For Anglo-Americans of the eighteenth century, new ideas about gentility influenced laundry practices. The global economy was also a major factor in changing idea about cleanliness—one of the most important and frequently imported items to British North America was Irish linen. To be considered “genteel,” men and women had to have clean hands and faces, and snowy white shirts and cuffs. The rest of the body didn’t have to be immersed daily, or even yearly, for that matter, nor did silk or woolen gowns and coats have to be washed. The shifts and undergarments that touched the body were supposed to be washed regularly, as they were the garments that absorbed perspiration from the body. Bedding and table linen had to be washed as well to ensure the appearance of being genteel.*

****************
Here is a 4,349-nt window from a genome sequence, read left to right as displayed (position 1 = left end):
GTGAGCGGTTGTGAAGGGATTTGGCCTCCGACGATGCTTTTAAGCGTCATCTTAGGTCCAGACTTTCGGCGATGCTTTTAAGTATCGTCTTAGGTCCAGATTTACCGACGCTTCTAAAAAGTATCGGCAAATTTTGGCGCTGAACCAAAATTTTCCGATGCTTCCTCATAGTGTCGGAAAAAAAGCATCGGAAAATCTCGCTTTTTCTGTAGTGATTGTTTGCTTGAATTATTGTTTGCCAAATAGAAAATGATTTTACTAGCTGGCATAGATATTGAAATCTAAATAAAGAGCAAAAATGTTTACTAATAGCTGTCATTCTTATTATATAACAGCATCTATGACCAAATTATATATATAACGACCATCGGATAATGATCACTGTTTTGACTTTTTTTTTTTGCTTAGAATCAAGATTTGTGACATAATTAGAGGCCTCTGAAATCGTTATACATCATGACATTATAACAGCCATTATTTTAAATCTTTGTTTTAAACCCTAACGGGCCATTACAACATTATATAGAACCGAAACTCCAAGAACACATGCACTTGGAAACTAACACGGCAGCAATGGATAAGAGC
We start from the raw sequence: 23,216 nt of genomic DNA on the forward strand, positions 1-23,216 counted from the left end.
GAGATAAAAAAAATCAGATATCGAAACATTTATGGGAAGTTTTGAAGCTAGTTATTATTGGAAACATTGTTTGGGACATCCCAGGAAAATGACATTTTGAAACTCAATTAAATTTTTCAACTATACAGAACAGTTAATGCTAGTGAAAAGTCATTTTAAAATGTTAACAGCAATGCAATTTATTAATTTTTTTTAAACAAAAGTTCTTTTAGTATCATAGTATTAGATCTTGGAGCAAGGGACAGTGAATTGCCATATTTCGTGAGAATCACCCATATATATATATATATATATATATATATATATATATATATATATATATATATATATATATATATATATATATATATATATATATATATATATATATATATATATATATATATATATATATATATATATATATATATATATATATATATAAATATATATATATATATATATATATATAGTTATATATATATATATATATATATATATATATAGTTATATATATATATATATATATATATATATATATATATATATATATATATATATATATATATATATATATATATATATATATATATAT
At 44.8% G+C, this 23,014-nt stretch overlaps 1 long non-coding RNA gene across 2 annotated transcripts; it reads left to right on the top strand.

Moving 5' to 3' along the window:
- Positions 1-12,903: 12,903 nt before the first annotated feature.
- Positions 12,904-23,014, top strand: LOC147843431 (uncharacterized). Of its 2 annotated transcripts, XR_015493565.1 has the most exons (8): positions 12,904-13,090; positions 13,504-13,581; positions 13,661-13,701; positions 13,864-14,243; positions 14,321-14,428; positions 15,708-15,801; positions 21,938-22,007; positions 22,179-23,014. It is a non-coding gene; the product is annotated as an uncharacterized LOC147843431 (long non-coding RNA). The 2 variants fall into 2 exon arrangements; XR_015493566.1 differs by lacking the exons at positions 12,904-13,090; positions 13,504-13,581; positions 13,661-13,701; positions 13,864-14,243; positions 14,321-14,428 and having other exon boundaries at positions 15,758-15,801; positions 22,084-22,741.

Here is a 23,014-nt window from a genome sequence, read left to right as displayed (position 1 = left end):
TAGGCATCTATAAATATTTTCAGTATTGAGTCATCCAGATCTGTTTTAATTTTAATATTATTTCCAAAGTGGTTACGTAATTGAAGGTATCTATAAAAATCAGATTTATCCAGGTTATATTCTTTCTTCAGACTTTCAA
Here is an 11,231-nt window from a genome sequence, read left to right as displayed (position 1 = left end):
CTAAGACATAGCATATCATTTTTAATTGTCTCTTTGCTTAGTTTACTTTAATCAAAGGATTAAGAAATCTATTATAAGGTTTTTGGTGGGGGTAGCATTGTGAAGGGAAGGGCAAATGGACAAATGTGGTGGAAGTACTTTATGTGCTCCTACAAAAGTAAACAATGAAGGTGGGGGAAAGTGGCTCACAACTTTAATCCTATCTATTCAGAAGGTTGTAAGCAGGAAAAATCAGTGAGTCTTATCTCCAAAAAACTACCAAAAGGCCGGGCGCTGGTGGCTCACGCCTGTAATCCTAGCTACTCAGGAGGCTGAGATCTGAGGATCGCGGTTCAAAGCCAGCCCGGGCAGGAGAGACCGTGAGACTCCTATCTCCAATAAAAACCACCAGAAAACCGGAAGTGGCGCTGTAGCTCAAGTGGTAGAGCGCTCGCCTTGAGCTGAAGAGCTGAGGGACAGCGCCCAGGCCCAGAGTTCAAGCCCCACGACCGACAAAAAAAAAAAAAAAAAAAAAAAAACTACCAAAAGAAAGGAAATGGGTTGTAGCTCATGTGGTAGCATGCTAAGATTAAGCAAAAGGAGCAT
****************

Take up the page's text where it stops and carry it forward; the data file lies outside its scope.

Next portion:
As the need to appear clean became more important, so did the regularity of washing clothes. Long Island farm wife, Mary Cooper complained about having to miss church meeting because she didn’t have clean clothing. In her diary, Philadelphia Quaker Elizabeth Drinker also mentioned people missing meeting because they did not have clean clothing to wear there. What once had been a monthly, or even seasonal activity became a weekly ordeal by the late eighteenth century or early nineteenth-century. Monday often became the designated laundry day. Water had to be hauled and heated, irons had to be heated, and clothes dried, sometimes by draping it over bushes or on the grass. A rainy day could jeopardize the whole procedure. Laundry was hot, heavy, onerous work, and households that could afford to do so, hired laundresses. Wealthy slaveholders built separate laundry, or laundry-kitchen buildings, partly as a status symbol indicating they had large amounts of clothing to be washed and laborer to do it the task.